William Bond Walker, the first librarian of the Smithsonian American Art and Portrait Gallery Library, died on February 22, 2017 at the age of 86.
Bill Walker was hired in 1964 to manage the joint library of the National Collection of Fine Arts and the brand new National Portrait Gallery at the Smithsonian Institution. The arts library was originally housed in the Arts & Industries Building, and Bill was instrumental in planning for all aspects of the move to the historic Patent Office Building in downtown Washington D.C. This move meant building out a new space in every detail from shelving to furniture, and establishing both a competent staff and a great library collection in a very short period of time, while navigating strong personalities in the Smithsonian. The library grew from a general art collection of 8,000 volumes in 1964 to more than 60,000 volumes when Bill left in 1980, with particular strength in American art, history and biography. Bill’s care and warmth when working with researchers and collectors was remarkable, and the donations he shepherded during his tenure are still some of the most valuable research materials held at the American Art and Portrait Gallery Library.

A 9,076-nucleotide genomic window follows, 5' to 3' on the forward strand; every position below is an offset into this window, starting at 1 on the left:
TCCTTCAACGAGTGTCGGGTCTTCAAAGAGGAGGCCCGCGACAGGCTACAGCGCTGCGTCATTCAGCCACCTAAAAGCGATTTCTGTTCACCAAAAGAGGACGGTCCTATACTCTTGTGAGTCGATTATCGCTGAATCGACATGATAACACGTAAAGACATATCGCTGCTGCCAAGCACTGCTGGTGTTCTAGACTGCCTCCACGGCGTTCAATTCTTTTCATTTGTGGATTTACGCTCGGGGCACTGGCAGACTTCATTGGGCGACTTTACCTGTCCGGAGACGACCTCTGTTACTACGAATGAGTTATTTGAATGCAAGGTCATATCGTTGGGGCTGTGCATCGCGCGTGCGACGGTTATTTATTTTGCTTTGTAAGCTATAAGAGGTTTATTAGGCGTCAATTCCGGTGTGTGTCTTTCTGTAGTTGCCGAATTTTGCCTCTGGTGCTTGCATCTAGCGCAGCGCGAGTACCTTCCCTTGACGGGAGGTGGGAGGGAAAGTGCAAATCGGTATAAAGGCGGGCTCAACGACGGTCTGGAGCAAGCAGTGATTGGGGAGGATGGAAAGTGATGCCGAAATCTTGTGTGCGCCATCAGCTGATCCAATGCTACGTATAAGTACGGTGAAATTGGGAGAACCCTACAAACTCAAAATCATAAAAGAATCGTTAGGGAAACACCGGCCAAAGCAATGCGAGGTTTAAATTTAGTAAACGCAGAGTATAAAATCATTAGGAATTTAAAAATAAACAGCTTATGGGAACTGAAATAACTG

Bill was an avid painter and exhibited widely, including at the Art and Music Library of the University of Rochester and the Carrie Haddad Gallery in Hudson, New York.
Bill began his career at the former Donnell Branch of the New York Public Library in 1955. He was a Reference Librarian at the Metropolitan Museum of Art from 1957-1959, Chief Librarian of the Brooklyn Museum’s Art Reference Library, 1959-1964, and the Arthur K. Watson Chief Librarian of Thomas J. Watson Library at the Metropolitan Museum of Art from 1980 until his retirement in 1994. Walker was a founding member of ARLIS/NA, and a recipient of the organization’s Distinguished Service Award in 1991.
Bill hired me as interlibrary loan technician in 1979. My introduction to art libraries and museums. It was the beginning of my career as an Art Librarian. I loved working at AA/PG. Bill was supportive and a great role model. Over the course of my career I turned to him for advise. Last time I saw him I was at an exhibit at the Sackler and he was visiting DC. It was good to see him and we chatted for awhile . The pictures of Bill’s farewell party in the courtyard from Kathy Martinez brought back that memory and the good time of work and play we had working there.
Hi! I have Bill’s high school and art college portfolio from his time in Taos, NM. I found it in the attic of his home in Tennessee that I purchased. It has at least 100 pieces of his work! It’s fabulous!! I spoke with him before his passing, and he insisted that it was mine to keep. It’s sadly not being long displayed at my house, and I would like to part with it. If any interest. Please contact me @ Six zero one- 988-8490 peggy